Baghdad, Iraq – Two revolutionary Iraqis have adopted the tactics of their U.S. counterparts as they seek a more positive and peaceful means to end the U.S. occupation in Iraq.
“Makhtar and I were watching the CNN feed as we cleaned toilets at Baghdad International Airport”, said Honk 4 Self-Rule co-founder Jaleel Mohammed, speaking through a translator. “They were covering a rally in some major U.S. city. At first we just laughed at the irony of the Christian devils honking madly for peace as they roared past in their SUVs, but then we saw how happy the protesters were every time a car horn sounded. The suffering of our nation can be eased by exactly that kind low-effort, self-congratulatory hope.”
And so a dream was born. With his partner, Makhtar Holani, Mohammed began printing and distributing Honk 4 Self Rule bumper stickers, sometimes working by candlelight in the sole undamaged room of his home.
As supplies grew short, the two were often forced to write their simple message on cocktail napkins with their own feces. “We knew that our only hope was to get our message out there.” said Holani “Ideally, we would have liked to have a cool design and a delightfully wizened spokesman, like the “Free Tibet” people, but we had to work with what meager tools we had.”
“Predictably, our pleas for celebrity endorsement fell on deaf ears. The Dalai Lama has Gere wrapped up, Angelina Jolie is in Africa, and Sting is still fawning over the rain forest. We did get a nice letter from Lindsay Lohan, though.”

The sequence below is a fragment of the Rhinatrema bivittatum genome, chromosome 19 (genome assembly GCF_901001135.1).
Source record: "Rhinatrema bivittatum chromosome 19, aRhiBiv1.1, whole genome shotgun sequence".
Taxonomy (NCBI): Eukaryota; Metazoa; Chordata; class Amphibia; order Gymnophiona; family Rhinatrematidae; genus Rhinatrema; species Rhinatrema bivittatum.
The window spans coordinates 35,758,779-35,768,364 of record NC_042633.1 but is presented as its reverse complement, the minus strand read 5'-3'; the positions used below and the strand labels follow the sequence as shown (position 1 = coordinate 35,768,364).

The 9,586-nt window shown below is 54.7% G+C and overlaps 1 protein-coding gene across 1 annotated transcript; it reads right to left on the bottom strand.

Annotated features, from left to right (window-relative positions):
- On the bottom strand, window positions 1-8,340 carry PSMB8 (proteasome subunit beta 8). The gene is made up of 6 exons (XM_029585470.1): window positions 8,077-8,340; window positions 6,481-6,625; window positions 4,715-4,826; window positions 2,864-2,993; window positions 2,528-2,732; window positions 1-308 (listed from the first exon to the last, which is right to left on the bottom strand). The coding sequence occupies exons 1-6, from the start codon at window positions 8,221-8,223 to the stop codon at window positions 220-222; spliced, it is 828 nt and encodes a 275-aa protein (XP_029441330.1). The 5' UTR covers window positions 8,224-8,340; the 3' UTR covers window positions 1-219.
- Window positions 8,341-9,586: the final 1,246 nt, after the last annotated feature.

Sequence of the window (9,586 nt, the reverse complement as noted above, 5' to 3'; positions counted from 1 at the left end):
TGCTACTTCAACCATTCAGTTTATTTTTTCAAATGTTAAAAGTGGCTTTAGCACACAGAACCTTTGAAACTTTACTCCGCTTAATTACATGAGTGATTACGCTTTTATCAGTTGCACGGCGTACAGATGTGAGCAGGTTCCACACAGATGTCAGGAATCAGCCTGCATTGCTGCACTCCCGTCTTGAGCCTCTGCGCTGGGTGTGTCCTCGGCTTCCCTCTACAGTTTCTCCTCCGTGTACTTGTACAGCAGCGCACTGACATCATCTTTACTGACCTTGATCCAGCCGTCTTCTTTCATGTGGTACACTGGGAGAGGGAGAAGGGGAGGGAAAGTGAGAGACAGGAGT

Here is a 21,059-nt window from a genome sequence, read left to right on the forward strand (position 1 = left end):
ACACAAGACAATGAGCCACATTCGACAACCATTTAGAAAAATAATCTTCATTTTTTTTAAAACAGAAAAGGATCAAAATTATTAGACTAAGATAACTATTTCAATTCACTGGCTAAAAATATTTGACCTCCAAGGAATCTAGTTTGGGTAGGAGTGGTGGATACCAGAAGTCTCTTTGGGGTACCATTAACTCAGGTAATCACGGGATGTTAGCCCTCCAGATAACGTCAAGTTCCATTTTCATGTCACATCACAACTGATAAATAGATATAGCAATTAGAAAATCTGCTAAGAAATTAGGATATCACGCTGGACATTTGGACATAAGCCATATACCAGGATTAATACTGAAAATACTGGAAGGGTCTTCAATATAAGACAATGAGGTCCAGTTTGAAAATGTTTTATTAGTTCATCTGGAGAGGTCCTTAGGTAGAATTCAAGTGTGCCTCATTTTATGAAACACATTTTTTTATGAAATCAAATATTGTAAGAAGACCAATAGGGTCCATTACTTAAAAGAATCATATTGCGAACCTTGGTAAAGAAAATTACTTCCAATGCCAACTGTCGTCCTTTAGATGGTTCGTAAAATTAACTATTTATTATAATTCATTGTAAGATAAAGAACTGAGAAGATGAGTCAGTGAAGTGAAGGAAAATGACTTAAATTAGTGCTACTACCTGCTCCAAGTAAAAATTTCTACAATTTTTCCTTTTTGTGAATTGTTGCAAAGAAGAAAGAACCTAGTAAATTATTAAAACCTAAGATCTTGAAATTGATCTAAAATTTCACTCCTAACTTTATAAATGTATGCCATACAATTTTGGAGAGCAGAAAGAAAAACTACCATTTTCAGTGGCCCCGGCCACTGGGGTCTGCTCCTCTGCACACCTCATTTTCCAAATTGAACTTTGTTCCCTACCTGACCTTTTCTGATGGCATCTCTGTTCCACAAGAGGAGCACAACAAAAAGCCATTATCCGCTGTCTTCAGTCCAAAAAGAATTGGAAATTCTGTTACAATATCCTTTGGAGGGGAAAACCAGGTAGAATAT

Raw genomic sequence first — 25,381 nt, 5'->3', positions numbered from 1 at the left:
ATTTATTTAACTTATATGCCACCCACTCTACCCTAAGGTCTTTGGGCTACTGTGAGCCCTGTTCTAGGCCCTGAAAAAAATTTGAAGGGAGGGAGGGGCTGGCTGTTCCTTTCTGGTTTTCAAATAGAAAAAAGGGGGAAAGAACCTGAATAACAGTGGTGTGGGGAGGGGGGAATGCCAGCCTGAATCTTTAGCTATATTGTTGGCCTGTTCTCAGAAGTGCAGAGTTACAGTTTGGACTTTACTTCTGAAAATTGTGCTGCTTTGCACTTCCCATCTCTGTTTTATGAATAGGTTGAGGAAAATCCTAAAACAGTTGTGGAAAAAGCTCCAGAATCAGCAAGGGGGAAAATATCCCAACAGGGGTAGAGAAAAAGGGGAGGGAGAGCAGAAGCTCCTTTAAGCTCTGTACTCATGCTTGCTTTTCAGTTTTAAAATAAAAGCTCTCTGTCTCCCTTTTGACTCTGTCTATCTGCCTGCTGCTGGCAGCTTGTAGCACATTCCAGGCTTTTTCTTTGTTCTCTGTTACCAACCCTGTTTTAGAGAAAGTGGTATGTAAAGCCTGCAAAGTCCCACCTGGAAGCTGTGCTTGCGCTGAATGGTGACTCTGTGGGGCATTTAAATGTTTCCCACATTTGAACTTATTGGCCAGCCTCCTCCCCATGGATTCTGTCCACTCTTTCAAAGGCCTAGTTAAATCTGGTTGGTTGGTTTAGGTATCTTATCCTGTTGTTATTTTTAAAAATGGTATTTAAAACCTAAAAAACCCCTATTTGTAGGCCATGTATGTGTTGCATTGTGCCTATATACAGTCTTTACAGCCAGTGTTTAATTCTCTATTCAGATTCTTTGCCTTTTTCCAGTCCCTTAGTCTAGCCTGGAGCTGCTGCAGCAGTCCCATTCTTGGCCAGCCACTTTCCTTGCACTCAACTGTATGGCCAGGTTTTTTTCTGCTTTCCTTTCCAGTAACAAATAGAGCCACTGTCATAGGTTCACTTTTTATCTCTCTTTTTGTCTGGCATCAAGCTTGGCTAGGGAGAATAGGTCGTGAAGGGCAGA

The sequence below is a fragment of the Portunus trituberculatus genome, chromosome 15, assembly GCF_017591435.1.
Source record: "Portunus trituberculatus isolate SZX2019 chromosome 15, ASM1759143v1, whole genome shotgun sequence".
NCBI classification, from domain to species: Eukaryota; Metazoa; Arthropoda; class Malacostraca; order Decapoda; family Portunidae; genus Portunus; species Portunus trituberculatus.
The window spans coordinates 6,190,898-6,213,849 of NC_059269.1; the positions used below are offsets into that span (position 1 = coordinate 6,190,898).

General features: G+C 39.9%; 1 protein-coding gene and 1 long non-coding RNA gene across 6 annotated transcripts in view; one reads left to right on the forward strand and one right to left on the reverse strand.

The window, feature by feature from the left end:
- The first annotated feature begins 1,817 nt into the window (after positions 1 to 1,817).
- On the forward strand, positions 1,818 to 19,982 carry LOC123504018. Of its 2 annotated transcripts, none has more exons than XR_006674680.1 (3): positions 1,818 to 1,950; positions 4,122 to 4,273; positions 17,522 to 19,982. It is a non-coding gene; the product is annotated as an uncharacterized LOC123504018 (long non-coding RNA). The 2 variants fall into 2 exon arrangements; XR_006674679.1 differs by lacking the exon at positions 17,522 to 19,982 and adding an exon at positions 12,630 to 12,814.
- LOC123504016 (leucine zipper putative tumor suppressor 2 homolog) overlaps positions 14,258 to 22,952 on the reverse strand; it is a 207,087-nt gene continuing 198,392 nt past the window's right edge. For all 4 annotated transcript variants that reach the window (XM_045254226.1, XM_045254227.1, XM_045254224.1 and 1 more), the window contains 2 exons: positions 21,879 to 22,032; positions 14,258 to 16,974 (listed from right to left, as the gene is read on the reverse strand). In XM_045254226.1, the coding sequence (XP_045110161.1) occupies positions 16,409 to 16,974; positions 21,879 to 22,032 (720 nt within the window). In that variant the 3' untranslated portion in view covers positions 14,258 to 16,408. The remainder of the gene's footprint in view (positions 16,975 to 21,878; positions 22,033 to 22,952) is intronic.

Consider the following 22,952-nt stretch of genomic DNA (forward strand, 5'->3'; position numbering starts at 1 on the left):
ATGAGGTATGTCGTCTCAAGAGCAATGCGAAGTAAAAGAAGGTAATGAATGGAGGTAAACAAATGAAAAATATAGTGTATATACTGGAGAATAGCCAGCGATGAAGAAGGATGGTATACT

As word of mouth grew, the fledgeling group stirred up the courage to take to the streets of Baghdad with their homemade placards. They were surprised at the response. “We thought the American Marines would be angry with us, but they were honking madly.” said Mohammed with barely disguised glee.
“The Iraqi drivers we saw were a little more tentative, but one fellow gave us a rousing salute on his horn. We were all still celebrating when he swerved into the side of the police station and detonated, but for a few seconds there, we really felt like things could be different for us.”
It may be a long, lonely trek toward peace for the members of Honk 4 Home Rule, but they are determined to stay the course. “Phase 2 of the project is coming in January. We’re really hoping to get 100,000 signatures on our internet petition.” mused Holani “Of course, with 40% of the country still without power, and only 1 in every 100 homes having a computer at all, that could be an uphill slog.”
Holani and Muhammad pondered their situation for a moment. Then they looked at each other, smiled, and shouldered their placards for another day in the trenches, listening devoutly for one sweet honk of peace.